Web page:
PEMANDU tells media to report solved cases, not sensationalise crime
KUALA LUMPUR, June 24 — PEMANDU has called on the media to play its role in fighting crime and help arrest the “doom and gloom” by reporting on solved cases and not sensationalising crime by repeatedly reporting the same news angle.
Putrajaya’s efficiency unit, tasked with helping the police reduce crime under its Government Transformation Programme (GTP), has staunchly defended statistics showing street crime has fallen by 40 per cent in the past two years despite a recent spate of high-profile kidnappings and assaults.
These cases in the Klang Valley, one of which has left a teacher fighting for her life, have led to questions over PEMANDU’s claim that crime dropped by 11.1 per cent last year with street crime falling by 39.7 per cent in the last two years since crime reduction was made a National Key Result Area (NKRA) in 2010.
But PEMANDU chief executive Datuk Seri Idris Jala told The Star in an interview published today that “the media does have a role to play.”
“They should work closely with the police on communicating the cases that they have successfully solved. Sometimes, we need to arrest the doom and gloom by also focusing on the positives.
“If the statistics are not convincing, perhaps then we should try to dwell into how the police were able to bring the crime rates down in a specific area, for example, one of the hotspots,” he was quoted as saying by the newspaper.
But a federal lawmaker from Selangor had questioned the effectiveness of the GTP which singles out Malaysia’s richest state as a ‘hotspot’ for crime reduction after the Home Ministry said crime in Selangor had risen by nearly 12 per cent from 2010 to 2011 or 39,691 to 44,302 cases.
The Home Ministry quickly issued a correction but Petaling Jaya Utara MP Tony Pua found that this was at least the third different set of crime figures for his state, creating further doubt over the accuracy of the government’s statistics.
Pua, who is DAP publicity chief, also called on the Home Ministry and PEMANDU to “stop blaming crime on ‘perception’.”
Jala insisted last week that the crime rate has been drastically reduced, pointing instead to “unfortunate” media coverage as the cause for heightened concerns over public safety.
“If you divide by 365 days in a year, you have an average of 430 stories a day. You can more than fill the entire newspaper with crime,” the minister in the prime minister’s department had said, referring to the 157,891 reports of crime last year.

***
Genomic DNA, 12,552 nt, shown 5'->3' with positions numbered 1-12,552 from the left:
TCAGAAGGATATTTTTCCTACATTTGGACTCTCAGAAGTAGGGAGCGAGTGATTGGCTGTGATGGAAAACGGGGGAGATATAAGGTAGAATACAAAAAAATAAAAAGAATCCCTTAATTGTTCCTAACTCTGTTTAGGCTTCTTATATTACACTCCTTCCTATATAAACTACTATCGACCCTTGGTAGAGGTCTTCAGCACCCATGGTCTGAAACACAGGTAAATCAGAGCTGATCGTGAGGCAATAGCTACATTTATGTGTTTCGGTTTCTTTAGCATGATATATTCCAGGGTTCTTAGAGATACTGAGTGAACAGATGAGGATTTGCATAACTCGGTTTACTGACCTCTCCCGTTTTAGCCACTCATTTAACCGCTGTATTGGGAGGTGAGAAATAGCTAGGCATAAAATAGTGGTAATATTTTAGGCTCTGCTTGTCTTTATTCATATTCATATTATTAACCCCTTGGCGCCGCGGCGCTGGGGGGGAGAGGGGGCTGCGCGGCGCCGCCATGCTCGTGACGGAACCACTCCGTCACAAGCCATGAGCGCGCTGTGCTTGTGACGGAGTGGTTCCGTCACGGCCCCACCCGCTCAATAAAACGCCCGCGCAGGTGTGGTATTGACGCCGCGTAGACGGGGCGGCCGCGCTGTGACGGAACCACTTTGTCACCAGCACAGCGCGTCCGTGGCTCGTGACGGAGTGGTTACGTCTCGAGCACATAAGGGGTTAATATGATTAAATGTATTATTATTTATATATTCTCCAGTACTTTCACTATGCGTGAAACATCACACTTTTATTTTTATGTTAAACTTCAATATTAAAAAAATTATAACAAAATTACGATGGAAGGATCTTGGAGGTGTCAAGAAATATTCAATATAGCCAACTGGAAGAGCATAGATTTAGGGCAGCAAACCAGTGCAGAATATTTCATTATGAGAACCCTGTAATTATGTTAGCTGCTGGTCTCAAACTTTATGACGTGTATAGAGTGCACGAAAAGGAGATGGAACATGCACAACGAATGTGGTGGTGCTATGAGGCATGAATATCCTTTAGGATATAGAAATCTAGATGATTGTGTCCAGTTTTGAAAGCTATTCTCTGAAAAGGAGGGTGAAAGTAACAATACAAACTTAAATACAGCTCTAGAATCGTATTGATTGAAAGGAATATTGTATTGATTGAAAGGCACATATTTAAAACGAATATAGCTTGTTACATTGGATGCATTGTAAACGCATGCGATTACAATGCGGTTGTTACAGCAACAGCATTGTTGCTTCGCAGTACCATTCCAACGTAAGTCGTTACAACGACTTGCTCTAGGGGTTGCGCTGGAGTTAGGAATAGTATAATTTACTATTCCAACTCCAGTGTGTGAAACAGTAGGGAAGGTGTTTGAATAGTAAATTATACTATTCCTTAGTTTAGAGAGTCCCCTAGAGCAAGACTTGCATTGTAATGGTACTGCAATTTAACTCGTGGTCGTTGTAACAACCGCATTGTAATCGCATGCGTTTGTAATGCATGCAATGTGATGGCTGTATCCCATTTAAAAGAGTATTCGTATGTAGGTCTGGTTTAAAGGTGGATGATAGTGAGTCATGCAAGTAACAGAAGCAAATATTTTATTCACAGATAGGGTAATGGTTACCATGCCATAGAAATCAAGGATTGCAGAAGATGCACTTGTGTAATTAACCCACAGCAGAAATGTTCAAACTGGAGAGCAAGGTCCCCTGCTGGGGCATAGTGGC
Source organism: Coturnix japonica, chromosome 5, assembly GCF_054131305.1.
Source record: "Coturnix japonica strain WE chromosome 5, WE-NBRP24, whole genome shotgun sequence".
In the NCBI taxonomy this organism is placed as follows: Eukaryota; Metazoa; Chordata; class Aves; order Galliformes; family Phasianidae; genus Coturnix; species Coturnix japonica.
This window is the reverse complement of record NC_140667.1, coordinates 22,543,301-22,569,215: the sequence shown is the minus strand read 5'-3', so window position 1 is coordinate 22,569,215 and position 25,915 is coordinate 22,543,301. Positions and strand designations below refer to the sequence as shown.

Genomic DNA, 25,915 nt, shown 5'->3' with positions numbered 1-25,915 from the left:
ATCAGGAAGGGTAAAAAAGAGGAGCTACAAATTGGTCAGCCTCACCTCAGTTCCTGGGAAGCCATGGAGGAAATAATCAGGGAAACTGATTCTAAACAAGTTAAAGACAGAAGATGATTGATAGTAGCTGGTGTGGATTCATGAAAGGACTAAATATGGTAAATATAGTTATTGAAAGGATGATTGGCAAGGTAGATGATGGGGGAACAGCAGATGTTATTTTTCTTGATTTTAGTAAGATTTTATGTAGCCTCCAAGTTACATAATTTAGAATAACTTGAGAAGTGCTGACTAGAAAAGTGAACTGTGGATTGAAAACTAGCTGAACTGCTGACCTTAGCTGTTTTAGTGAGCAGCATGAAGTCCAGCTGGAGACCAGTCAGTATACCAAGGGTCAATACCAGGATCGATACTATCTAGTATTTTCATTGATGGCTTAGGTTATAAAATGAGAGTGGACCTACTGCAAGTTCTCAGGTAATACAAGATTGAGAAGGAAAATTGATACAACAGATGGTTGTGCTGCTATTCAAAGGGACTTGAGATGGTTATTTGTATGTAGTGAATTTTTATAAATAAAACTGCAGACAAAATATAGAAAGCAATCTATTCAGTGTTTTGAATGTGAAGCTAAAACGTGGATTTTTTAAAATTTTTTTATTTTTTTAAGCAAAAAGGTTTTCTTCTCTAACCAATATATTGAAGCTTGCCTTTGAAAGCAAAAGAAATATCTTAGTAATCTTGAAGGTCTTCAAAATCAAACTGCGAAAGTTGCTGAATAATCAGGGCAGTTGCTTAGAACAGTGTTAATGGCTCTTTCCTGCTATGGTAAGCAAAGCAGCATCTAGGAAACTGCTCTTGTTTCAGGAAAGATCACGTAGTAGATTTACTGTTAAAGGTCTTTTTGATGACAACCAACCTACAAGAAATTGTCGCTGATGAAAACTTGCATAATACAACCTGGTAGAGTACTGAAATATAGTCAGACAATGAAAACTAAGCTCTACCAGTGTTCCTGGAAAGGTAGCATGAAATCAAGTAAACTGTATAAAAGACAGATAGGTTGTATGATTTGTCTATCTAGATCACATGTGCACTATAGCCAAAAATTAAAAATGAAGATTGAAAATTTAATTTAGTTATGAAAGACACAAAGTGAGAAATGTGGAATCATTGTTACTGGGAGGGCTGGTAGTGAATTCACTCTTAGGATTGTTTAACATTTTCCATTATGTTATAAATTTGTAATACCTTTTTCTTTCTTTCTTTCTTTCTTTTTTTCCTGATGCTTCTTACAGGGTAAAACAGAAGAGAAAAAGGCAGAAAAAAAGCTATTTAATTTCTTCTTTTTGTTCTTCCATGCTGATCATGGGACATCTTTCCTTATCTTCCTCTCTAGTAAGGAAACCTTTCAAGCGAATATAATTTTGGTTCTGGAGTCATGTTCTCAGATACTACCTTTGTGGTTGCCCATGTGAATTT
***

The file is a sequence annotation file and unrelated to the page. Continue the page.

The minister in the Prime Minister’s Department said it was “unfortunate” that the media had reported the crime rate has increased when in 2009 there were 209,825 reports.
“I wish this (the reduction) was the story (in the media). When people tell me about a crime, I say I can tell them there are another 157,000 crimes. The point is it has reduced, but not to zero,” the senator added.
But PEMANDU later clarified that it was not blaming the media for sparking fears over violent crime and the senator added in The Star “I was speaking of how that creates and gives rise to the perception of fear that crime is on the rise as opposed to blaming the media.”
“It is correct that the media needs to report. But by repeating the same news — for example Mawi’s house break-in — many times is what we call ‘sensationalising the news’,” the former Malaysia Airlines boss said, referring to the popular Malay singer.
They should work closely with the police on communicating the cases that they have successfully solved. Sometimes, we need to arrest the doom and gloom by also focusing on the positives. — Idris Jala
Jala also said in April the reduction was achieved by redeploying 21,600 policemen to police crime hotspots in Selangor, Kuala Lumpur, Johor and Penang while Home Minister Datuk Seri Hishammuddin Hussein had said in 2010 that 7,402 desk-bound policemen were sent out to the field.
Datuk Seri Najib Razak said early last week that more must be done to increase public safety, two days after Hishammuddin insisted that two recent violent incidents were not indicative of a rising crime rate.
The prime minister gave his assurance that the government was concerned with “all kinds of violence, including against women”, despite saying that the country’s general crime rate has dipped considerably.
But Hishammuddin had earlier insisted that the country’s crime rate is not on the rise despite growing concern over public safety, saying that two recent violent crime cases were “isolated” incidents.
“The numbers have not increased from the past. One or two cases... you show me one country where there is no kidnapping.
“Don’t exploit [the incidents] to make this something political,” he had told reporters, referring to the assault and mugging of Bersih steering committee member Wong Chin Huat.
Wong was left bloodied after being attacked while jogging in Petaling Jaya, while teacher Teoh Soo Kim, 51, was left fighting for her life after suffering severe head injuries during her abduction, both incidents happening within days of each other.
Besides the two bloody attacks a fortnight ago, a spate of kidnap attempts has raised concern over public safety.
A 12-year-old in Ipoh and a 20-something in Mutiara Damansara, Petaling Jaya narrowly escaped abduction in the past fortnight, episodes that followed after the high-profile ransom case of 12-year-old Dutch national Nayati Moodliar, which gained international media coverage.